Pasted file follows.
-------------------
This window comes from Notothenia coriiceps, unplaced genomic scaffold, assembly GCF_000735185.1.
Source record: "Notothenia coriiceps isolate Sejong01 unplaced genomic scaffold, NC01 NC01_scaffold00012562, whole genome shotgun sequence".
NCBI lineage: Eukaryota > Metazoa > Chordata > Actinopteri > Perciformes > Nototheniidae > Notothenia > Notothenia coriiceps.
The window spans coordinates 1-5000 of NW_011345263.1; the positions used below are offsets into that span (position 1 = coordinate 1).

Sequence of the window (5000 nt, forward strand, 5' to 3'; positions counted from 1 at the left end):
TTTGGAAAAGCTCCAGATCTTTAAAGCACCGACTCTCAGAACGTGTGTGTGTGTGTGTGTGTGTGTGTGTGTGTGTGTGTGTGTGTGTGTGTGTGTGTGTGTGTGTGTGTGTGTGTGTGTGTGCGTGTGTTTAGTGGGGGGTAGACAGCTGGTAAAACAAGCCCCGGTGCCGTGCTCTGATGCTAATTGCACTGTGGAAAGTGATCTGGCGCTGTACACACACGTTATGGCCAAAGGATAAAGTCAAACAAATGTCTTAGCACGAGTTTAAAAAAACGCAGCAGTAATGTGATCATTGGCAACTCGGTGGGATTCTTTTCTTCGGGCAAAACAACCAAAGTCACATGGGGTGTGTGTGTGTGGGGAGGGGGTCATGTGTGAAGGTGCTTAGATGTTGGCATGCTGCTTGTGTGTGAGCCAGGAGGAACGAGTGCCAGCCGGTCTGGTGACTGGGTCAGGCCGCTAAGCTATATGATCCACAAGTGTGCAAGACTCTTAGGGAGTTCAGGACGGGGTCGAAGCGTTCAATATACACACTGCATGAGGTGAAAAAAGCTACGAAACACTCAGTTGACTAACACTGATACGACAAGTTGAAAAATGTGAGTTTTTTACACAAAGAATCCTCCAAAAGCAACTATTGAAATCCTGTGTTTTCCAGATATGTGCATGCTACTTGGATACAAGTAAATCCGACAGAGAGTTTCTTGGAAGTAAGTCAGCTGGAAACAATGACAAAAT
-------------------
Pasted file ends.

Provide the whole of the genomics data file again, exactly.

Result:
This window comes from Notothenia coriiceps, unplaced genomic scaffold, assembly GCF_000735185.1.
Source record: "Notothenia coriiceps isolate Sejong01 unplaced genomic scaffold, NC01 NC01_scaffold00012562, whole genome shotgun sequence".
NCBI lineage: Eukaryota > Metazoa > Chordata > Actinopteri > Perciformes > Nototheniidae > Notothenia > Notothenia coriiceps.
The window spans coordinates 1-5000 of NW_011345263.1; the positions used below are offsets into that span (position 1 = coordinate 1).

Sequence of the window (5000 nt, forward strand, 5' to 3'; positions counted from 1 at the left end):
TTTGGAAAAGCTCCAGATCTTTAAAGCACCGACTCTCAGAACGTGTGTGTGTGTGTGTGTGTGTGTGTGTGTGTGTGTGTGTGTGTGTGTGTGTGTGTGTGTGTGTGTGTGTGTGTGTGTGTGCGTGTGTTTAGTGGGGGGTAGACAGCTGGTAAAACAAGCCCCGGTGCCGTGCTCTGATGCTAATTGCACTGTGGAAAGTGATCTGGCGCTGTACACACACGTTATGGCCAAAGGATAAAGTCAAACAAATGTCTTAGCACGAGTTTAAAAAAACGCAGCAGTAATGTGATCATTGGCAACTCGGTGGGATTCTTTTCTTCGGGCAAAACAACCAAAGTCACATGGGGTGTGTGTGTGTGGGGAGGGGGTCATGTGTGAAGGTGCTTAGATGTTGGCATGCTGCTTGTGTGTGAGCCAGGAGGAACGAGTGCCAGCCGGTCTGGTGACTGGGTCAGGCCGCTAAGCTATATGATCCACAAGTGTGCAAGACTCTTAGGGAGTTCAGGACGGGGTCGAAGCGTTCAATATACACACTGCATGAGGTGAAAAAAGCTACGAAACACTCAGTTGACTAACACTGATACGACAAGTTGAAAAATGTGAGTTTTTTACACAAAGAATCCTCCAAAAGCAACTATTGAAATCCTGTGTTTTCCAGATATGTGCATGCTACTTGGATACAAGTAAATCCGACAGAGAGTTTCTTGGAAGTAAGTCAGCTGGAAACAATGACAAAAT